Ionization of the air is simply “the insertion of ions in the air.” An ion is an electrically charged atom or molecule, and can be positive or negative. These ions can react with the molecules present in the air. This is usually accomplished through the application of high voltage whereby electrons may be released or captured. In addition to the generation of a current, or the creation of a potential difference, the use of plasma or an ultraviolet radiation source may also be used .
There may then arise positive and negative ions. These ions can react with other molecules, for example, oxygen. In addition, they cause solid particles in the air to bind together, causing clustering of these particles thereby forming larger particles which then fall to the ground. Various vender websites often referred to the production of negative ions in nature. For example, air ionization by lightning in a summer thunderstorm.
Due to the large discharge the air fills with ions after which we often experience tingling smell and an upgraded air cleared. A less well-known fact is the formation of ions in a waterfall. A waterfall continuously modifies the ion spectrum above. According to Lutz, the type of ions significantly changes as we move further away from the waterfall. Ions are formed by, among other things, a combination of ions caused by auto-ionization, rapidly moving water causing the collision of molecules and the evaporation of water droplets [5, 6].
Ions in the air may be created in various ways. With the aid of alpha particles (helium nuclei), or by generating an electric field via a corona or plasma. One of the most innovative methods is based on the use of a semiconductor technology (SPD) combined with a lighting lamps .
Generating ions with alpha particles often works on the basis of a radioactive source (Po-210) . This happens when He-nuclei collide with air molecules, causing electrons to be emitted. When alpha particles are ionized in this way, they form both positive and negative particles. Each particle which loses an electron becomes positive, and each particle which receives an electron becomes negative. A major disadvantage is the required radioactive source (in our example Polonium). Even stronger radiation sources, such as gamma radiation from a Cobalt 60 source, can generate ions which cause a reaction with air producing negative ions. It is self-evident that such a method is not acceptable for indoor use.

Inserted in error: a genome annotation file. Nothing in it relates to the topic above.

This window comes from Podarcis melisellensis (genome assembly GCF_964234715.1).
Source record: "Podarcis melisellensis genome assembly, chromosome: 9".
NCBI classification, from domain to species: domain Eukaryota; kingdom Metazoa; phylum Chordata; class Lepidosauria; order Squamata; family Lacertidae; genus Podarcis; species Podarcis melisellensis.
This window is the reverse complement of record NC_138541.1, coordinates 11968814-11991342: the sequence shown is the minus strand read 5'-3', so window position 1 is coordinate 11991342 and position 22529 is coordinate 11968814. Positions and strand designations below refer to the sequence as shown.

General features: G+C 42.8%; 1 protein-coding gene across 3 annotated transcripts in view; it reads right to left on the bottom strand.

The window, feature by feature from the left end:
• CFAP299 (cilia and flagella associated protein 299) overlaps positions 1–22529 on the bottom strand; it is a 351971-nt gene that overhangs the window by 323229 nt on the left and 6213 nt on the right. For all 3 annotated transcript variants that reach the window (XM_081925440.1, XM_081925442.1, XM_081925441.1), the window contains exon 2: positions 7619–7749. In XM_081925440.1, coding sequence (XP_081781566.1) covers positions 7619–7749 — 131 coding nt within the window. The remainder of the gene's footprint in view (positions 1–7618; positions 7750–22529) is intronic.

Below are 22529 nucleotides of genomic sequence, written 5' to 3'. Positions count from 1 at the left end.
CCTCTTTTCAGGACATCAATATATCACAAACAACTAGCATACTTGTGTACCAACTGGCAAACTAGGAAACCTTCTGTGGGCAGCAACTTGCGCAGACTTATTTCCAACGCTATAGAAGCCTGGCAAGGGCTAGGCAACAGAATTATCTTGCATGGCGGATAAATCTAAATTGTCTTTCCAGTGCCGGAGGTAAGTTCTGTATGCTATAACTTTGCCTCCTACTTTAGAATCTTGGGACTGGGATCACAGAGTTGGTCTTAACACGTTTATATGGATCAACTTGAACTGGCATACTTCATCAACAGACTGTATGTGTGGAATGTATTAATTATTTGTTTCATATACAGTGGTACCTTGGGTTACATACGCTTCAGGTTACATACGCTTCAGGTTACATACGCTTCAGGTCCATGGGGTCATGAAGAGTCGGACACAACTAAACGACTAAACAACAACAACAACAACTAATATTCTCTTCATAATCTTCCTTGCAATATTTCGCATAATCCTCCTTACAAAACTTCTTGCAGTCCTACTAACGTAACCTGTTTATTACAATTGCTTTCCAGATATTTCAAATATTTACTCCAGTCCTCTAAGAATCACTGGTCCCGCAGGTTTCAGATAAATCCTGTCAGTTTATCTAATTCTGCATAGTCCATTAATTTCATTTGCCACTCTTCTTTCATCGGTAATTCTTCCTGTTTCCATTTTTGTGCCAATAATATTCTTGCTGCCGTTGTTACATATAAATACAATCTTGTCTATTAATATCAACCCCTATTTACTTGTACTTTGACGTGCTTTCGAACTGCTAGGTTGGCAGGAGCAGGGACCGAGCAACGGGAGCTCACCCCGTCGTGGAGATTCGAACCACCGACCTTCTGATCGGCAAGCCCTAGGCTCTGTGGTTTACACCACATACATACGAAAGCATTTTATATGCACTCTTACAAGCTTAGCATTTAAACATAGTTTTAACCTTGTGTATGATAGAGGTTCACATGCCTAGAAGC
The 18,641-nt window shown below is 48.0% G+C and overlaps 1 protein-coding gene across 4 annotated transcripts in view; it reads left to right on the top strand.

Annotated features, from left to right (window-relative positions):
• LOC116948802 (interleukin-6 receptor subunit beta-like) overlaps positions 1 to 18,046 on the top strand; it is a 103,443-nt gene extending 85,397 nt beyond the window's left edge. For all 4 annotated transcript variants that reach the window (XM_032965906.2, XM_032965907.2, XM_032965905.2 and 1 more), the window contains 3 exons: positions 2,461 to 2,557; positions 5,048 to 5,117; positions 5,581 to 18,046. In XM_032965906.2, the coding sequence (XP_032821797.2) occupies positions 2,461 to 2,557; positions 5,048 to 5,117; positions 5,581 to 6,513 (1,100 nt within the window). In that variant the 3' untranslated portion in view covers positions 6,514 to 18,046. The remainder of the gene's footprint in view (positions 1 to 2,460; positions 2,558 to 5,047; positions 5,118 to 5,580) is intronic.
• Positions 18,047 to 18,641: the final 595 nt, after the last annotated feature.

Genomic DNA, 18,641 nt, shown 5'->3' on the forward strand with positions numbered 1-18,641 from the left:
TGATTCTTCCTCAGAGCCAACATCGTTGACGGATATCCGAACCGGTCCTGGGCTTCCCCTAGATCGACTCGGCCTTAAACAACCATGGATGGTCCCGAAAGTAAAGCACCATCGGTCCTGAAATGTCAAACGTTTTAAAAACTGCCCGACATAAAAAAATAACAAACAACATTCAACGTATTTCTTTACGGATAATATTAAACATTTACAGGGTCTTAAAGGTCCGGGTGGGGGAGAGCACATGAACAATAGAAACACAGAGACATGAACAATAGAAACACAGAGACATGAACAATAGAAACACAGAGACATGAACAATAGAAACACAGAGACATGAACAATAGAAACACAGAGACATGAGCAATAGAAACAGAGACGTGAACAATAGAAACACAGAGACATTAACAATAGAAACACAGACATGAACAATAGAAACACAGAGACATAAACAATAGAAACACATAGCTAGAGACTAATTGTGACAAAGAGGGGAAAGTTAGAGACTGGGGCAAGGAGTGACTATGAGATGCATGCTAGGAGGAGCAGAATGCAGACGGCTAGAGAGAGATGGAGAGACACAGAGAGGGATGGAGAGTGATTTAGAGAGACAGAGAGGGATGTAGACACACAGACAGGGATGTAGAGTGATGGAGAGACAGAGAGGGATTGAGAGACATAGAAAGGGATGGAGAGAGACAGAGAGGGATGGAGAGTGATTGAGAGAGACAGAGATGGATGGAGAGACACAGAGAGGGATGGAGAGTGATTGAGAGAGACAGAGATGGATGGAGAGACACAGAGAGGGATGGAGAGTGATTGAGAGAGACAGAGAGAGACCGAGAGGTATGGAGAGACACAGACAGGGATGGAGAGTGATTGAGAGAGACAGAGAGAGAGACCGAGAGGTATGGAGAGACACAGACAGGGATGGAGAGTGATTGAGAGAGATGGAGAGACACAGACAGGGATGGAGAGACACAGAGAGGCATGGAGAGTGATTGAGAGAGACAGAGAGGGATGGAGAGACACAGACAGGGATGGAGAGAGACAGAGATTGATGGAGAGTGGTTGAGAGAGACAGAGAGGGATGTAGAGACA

Another way to generate negative ions is photocatalysis. NASA developed and used such methods to control the indoor air quality in space stations . Photocatalysis is nothing other than the acceleration of a chemical reaction under the presence of a catalyst and light. This method is based on a combination of titanium dioxide (TiO ) and UV light. . As a result, radicals are formed which can degrade organic molecules. The final degradation of organic compounds, for example, takes place at the surface of the material. Despite the fact that in this method negative ions play a role in purifying the air, the principle is completely different from the methods in which negative ions are generated by electricity.
If an electric field is initiated, for example by a corona ionizer, then these fields can repel or receive electrons. This depends on the charge of the ionizer. Positive ions move more slowly in the air than negative ions. The generation of positive ions requires higher voltage than is needed for the generation of negative [ao 9, 10]. By far, most commercial devices (mobile ionizers) are designed to generate negative ions, irrespective of whether they employ a corona, plasma, or semi-conductor technology. This semiconductor technique is a particular innovation in the field of negative ion production. Especially, as introduced by the company FreshLight. They have demonstrated, by a small device, a very efficient method of producing negative ions and illumination from the same lamp. . The following sections provide more detail on how negative ions are formed and what role they play in the indoor air.